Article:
The Chinese demand for a UNSC meeting was not to raise their objections on the changed status of Ladakh, where it has territorial disputes with India, but Kashmir, where Pakistan is concerned. Thus, the message being conveyed to the world was that China itself has no concern after the clarification given by the Indian Foreign Minister, but was acting at the behest of Pakistan. China acted for multiple reasons, while ensuring its actions did not anger India. Hence, it accepted a closed-door meeting. China has investments in Pakistan which it cannot risk. There is immense anger within Pakistan against Indian actions.

If China had not supported Pakistan, it could face local anger which would damage its investments in the CPEC. In Pakistan, the government and army are facing local wrath. Decades of propaganda on regaining Kashmir has impacted their national psyche. Pakistan could only adopt diplomatic actions as militarily it remains weak. It received no support from its traditional allies. Maintaining silence could sound the death knell for the government and this could not be accepted by China as it could jeopardise its investments. With the Belt and Road Initiative facing hurdles and the economy impacted due to the ongoing trade war with the US, it already has its plate full. It cannot afford to include CPEC as another problem.

Within Pakistan, support from China, which was the only one it received, boosted the Chinese image. It saved the face of the Imran led government. The fact that Kashmir was even discussed in the UN and that too due to Chinese insistence, was a face saver. China also needs to be careful. Despite ignoring international criticism for its handling of the Uyghur Moslems, the same could also be raked up in another closed-door meeting. Further, Hong Kong is facing its worst unrest since the takeover of the region by China.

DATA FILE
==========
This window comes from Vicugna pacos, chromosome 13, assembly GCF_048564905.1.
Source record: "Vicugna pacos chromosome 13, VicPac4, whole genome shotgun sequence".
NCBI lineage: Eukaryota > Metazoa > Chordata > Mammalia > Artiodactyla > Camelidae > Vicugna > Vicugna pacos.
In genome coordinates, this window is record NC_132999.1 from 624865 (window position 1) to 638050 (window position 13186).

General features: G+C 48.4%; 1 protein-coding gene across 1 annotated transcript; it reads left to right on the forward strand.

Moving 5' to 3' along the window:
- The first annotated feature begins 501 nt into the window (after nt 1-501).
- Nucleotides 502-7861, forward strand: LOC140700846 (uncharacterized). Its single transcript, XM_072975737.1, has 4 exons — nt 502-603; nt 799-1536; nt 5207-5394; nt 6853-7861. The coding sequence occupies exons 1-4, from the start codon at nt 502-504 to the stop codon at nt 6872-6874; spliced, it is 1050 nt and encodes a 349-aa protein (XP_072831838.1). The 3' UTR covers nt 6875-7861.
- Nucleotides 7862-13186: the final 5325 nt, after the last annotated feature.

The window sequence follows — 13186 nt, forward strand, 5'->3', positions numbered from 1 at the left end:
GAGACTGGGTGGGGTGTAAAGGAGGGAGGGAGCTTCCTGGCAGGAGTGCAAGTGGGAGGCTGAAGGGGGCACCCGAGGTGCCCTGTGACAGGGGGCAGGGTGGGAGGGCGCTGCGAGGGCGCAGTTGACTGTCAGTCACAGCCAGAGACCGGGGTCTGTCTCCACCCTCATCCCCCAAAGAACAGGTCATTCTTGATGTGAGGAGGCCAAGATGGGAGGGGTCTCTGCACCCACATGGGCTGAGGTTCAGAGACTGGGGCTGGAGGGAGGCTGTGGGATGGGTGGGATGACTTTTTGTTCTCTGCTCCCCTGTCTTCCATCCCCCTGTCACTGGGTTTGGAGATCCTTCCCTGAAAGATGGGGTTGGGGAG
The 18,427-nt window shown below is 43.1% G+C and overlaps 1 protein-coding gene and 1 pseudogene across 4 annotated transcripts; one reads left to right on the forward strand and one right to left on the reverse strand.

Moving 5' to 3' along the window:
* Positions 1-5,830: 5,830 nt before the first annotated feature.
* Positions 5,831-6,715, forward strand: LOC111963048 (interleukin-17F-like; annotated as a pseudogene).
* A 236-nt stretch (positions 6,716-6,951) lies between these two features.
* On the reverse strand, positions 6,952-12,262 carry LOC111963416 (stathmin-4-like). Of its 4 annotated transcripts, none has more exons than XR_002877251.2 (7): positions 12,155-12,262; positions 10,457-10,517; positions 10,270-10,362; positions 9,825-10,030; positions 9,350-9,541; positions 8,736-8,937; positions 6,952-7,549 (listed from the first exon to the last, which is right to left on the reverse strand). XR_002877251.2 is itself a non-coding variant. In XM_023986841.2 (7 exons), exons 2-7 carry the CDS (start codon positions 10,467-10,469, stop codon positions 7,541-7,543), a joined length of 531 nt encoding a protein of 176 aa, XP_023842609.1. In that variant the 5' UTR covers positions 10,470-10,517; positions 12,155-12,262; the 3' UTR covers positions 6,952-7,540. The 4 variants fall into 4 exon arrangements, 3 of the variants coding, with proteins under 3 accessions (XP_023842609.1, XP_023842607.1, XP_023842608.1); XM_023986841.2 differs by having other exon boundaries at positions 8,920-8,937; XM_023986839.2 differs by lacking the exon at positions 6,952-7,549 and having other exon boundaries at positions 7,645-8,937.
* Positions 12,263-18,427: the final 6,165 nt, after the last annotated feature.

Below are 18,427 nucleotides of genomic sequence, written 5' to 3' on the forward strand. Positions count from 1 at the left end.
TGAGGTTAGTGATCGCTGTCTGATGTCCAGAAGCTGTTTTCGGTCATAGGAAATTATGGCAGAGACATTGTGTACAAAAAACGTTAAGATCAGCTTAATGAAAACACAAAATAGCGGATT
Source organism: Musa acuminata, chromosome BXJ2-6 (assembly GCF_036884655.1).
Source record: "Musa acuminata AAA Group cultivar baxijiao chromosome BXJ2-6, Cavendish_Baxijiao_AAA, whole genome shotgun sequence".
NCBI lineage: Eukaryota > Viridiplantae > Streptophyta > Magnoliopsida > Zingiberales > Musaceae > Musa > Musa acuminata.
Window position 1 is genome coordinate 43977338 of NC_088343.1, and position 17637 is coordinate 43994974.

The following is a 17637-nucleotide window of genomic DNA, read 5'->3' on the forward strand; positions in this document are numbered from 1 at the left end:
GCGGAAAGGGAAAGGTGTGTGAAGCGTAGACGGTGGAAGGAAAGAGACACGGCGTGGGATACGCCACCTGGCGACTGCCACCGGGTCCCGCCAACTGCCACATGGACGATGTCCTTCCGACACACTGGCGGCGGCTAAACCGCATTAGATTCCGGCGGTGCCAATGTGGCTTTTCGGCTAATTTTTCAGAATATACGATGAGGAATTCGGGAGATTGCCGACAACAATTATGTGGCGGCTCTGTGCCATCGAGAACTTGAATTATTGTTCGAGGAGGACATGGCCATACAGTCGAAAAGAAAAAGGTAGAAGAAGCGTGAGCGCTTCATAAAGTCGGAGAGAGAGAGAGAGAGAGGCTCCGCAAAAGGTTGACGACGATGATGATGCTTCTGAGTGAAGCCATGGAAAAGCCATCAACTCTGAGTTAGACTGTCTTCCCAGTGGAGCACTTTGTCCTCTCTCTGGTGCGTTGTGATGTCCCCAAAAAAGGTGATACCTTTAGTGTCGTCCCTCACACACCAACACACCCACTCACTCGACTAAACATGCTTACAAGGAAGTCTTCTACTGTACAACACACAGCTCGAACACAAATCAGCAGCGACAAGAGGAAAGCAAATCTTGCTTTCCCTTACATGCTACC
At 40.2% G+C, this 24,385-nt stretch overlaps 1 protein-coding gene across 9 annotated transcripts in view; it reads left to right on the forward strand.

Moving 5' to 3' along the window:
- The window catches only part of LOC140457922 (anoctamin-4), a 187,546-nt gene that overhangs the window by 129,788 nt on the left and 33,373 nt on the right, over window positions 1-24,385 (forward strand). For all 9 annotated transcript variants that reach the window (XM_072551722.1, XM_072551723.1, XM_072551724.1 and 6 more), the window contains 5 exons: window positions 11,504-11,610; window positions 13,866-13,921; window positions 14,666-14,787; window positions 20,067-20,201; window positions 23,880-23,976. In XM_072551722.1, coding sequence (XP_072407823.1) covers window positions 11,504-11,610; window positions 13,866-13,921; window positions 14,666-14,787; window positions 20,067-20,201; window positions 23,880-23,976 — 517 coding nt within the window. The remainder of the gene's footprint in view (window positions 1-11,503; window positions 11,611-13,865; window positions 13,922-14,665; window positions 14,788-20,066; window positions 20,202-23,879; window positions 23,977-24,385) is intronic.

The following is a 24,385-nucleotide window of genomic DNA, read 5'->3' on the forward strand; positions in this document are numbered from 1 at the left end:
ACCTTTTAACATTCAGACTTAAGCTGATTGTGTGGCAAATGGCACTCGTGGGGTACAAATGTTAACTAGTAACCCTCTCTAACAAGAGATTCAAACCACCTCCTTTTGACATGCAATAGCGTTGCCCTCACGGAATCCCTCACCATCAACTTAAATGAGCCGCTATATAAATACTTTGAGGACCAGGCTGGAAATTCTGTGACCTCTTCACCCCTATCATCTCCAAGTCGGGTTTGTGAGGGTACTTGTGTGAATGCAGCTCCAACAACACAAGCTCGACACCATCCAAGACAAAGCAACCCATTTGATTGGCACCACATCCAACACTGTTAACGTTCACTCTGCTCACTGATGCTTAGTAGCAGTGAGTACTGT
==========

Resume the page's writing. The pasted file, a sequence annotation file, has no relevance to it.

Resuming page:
There have been comments from the US and UK on the manner it is being handled. While Hong Kong police authorities have claimed they have things under control, China is feeling the heat. Tibet is always a burning topic, on which China has sought Indian cooperation. China is aware of Indian proximity to the US and its alliances with Japan, Vietnam and other nations in conflict with China. India has presently not acted in any manner to anger China, but if pushed to the wall, it could. Indo-Chinese strategic partnership is developing post Doklam.

Both sides have sought to avoid further differences cropping up. China is aware that if it pushes the Kashmir issue hard in the UNSC and demands a full meeting, then nations supporting India would demand similar discussions on Uyghur and Hong Kong, which despite all its efforts would get international coverage. China has many skeletons in its cupboard, which it would prefer keeping under wraps. War or antagonism with India is not the preferred option for China now. It therefore took this mild step. Indian government’s silence on the closed-door discussions indicate that it has no concerns about Chinese actions and is aware of the reasons for China adopting this stance.

(The writer is a retired Major-General of the Indian Army)